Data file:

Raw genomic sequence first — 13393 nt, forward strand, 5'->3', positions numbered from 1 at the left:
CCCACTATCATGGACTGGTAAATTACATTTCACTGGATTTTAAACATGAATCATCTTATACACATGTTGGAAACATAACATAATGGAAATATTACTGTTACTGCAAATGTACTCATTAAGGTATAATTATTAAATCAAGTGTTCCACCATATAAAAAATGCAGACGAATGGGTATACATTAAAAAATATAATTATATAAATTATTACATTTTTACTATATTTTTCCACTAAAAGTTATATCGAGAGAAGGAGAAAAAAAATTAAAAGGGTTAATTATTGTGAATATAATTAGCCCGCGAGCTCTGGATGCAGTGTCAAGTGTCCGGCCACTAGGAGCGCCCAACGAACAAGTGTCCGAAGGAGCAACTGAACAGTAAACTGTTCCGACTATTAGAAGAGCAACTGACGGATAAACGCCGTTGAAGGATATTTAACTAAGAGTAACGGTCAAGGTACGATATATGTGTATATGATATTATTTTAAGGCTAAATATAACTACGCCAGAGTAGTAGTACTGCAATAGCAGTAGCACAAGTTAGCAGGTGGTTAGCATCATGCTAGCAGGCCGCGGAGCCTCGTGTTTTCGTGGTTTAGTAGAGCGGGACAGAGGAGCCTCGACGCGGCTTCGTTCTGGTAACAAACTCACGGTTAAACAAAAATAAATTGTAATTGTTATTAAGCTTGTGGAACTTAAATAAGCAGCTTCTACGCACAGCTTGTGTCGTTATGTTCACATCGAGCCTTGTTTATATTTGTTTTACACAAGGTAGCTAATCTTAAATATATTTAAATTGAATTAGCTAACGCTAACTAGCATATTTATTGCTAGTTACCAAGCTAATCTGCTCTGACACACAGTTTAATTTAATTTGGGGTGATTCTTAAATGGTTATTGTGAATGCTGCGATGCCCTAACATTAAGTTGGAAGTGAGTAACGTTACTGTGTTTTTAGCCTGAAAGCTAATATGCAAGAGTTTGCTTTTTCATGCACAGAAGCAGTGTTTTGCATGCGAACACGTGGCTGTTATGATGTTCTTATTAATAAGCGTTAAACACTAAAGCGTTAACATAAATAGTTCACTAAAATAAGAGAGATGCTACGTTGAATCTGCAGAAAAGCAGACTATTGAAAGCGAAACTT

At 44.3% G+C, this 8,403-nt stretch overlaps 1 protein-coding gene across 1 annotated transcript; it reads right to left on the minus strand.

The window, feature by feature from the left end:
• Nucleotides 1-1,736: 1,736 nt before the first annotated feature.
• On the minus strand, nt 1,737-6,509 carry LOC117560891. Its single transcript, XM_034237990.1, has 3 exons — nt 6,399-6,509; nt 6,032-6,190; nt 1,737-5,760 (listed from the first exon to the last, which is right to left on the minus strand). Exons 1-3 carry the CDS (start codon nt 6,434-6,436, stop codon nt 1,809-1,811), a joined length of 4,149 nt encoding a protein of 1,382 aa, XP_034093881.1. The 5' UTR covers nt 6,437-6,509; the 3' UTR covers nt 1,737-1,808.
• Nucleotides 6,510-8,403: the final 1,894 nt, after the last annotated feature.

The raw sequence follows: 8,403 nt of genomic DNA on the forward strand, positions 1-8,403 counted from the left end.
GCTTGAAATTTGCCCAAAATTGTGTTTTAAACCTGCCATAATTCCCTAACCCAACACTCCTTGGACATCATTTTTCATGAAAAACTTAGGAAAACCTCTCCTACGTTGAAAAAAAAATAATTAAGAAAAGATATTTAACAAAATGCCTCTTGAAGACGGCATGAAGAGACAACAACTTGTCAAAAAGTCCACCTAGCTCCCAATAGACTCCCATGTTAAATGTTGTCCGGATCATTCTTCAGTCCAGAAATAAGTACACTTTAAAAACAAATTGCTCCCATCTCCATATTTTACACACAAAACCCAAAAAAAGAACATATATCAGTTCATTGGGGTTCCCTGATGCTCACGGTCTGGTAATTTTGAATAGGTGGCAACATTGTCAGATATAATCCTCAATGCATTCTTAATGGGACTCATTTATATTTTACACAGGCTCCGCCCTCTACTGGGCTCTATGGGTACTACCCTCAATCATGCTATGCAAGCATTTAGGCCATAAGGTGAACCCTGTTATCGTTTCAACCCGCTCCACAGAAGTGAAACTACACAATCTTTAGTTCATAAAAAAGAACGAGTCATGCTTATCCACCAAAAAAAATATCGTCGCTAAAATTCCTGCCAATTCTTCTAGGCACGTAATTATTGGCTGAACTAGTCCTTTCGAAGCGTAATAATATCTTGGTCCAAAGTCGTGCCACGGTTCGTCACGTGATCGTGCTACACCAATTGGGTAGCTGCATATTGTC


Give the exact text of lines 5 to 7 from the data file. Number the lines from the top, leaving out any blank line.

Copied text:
• Nucleotides 1-1,736: 1,736 nt before the first annotated feature.
• On the minus strand, nt 1,737-6,509 carry LOC117560891. Its single transcript, XM_034237990.1, has 3 exons — nt 6,399-6,509; nt 6,032-6,190; nt 1,737-5,760 (listed from the first exon to the last, which is right to left on the minus strand). Exons 1-3 carry the CDS (start codon nt 6,434-6,436, stop codon nt 1,809-1,811), a joined length of 4,149 nt encoding a protein of 1,382 aa, XP_034093881.1. The 5' UTR covers nt 6,437-6,509; the 3' UTR covers nt 1,737-1,808.
• Nucleotides 6,510-8,403: the final 1,894 nt, after the last annotated feature.